• ‘Rail enthusiasts with a cool £1.5m to spare could find themselves owning their own railway - as well as a chunk of steam history.’
      • ‘Talking of which, I'm heading to Athens at the crack of dawn to get a first look at preparations for the Athens Olympics, where I'll be spending a chunk of my Summer.’
      • ‘‘What they are losing is a chunk of feature material which is what makes it distinctively Scottish,’ said one experienced producer.’
      • ‘I just need a chunk of time to write up a detailed review.’
      • ‘A chunk of the cash has already been ear-marked for continuing work on updating the West Coast main line along with cross city links in Edinburgh and a new rail service to Glasgow Airport.’
      • ‘The cosmetics chain, which now operates some 200 retail stores worldwide, is one of the companies making a play for a chunk of the market.’
      • ‘Michael has given them a chunk of capital amounting to about £500,000 between them.’
      • ‘Even before households decide what to do with their federal tax breaks, cash-strapped states and localities are claiming a chunk of that change.’
      • ‘It has also decided to spend a chunk of its capital spending allowance on repaying its £190 million debt, which started to build up in the 1960s.’
      • ‘He also attributes a chunk of his creativity to his mom, who took Paul scavenging for vintage goods and bought him his first sewing machine.’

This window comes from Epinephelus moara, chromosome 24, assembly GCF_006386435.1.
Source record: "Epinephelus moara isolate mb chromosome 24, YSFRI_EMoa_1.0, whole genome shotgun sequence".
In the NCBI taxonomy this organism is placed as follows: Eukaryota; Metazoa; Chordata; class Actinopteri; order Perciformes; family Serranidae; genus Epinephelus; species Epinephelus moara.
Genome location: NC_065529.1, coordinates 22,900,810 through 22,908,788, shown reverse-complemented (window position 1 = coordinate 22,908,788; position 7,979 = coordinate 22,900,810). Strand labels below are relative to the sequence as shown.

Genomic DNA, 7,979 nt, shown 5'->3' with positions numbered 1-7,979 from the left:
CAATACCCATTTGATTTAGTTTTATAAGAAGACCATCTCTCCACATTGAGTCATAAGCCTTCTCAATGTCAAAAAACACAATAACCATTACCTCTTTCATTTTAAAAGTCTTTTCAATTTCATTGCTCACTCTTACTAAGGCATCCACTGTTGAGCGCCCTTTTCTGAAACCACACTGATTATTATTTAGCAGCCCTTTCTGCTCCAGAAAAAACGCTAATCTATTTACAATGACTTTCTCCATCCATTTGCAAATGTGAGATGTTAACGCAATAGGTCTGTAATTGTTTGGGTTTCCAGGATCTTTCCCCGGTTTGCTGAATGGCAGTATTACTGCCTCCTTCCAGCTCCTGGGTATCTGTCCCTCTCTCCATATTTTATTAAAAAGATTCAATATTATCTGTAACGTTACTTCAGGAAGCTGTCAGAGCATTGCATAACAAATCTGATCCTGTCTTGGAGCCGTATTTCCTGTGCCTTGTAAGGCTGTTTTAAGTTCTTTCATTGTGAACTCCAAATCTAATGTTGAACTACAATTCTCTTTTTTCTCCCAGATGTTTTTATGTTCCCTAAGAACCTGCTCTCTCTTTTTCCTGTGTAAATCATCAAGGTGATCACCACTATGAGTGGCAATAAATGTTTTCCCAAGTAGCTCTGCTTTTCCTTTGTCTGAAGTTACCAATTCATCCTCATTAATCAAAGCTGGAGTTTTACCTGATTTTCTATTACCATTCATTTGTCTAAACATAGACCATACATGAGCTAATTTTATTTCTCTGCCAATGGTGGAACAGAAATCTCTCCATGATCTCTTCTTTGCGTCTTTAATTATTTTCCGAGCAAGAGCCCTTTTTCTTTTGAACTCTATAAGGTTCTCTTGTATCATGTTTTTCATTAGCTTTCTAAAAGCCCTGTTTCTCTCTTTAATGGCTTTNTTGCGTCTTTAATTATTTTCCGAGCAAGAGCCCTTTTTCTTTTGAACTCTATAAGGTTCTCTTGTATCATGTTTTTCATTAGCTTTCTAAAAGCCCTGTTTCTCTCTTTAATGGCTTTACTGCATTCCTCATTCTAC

• ‘Did we trust Brown and Roberts when they came in here and took a big chunk of that money?’
      • ‘The DJ spent a sizeable chunk of his three-hour morning slot yesterday talking about the size of his hangover.’
      • ‘His divorce settlement took a sizeable chunk out of his fortune.’
      • ‘The advent of the private finance initiative has made trust managements even more conscious of the need to keep a lid on pay, because a chunk of their budget goes to the companies that build and maintain the buildings.’
      • ‘As expected, band practice takes up a nice, hefty chunk of their time.’
    2. 1.2Computing A section of information or data.
      • ‘First, it reduces the amount of maintenance by removing a significant chunk of code.’
      • ‘In fact, you can register with the OS a chunk of code to handle a given interrupt.’
      • ‘The actual data in the files is not too complicated, because each file is a series of 'chunks'.’
      • ‘For example, imagine each whorl of a fingerprint as a separate chunk of information.’
      • ‘The difference between the traditional wireless systems and the new Wireless USB technology is that now bigger chunks of information can be sent through the air at any given time.’

verb

[WITH OBJECT]
  • 1North American Divide (something) into chunks:

    ‘chunk four pounds of pears’
    • ‘For his beef empanadas he uses meat that is ground, rather than chunked, before it is mixed with tomatoes, onions, sweet pepper, and paprika.’
    • ‘The ground and chunked beef products are fully cooked, creating a broth and separating the fat from the beef.’
    • ‘An equilibrium culture was obtained by chunking a block of agar containing worms from an old plate onto a new plate seeded with bacteria once every 3-4 days over a period of 1 month.’
    • ‘In addition to chunking time, historians also need to chunk space, focusing on specific areas of the world as well as on specific periods.’
    • ‘Start with 2 cups of sliced or chunked firm radishes.’
    1. 1.1informal Throw (something):
      ‘chunk a piece of wood on the fire, will you?’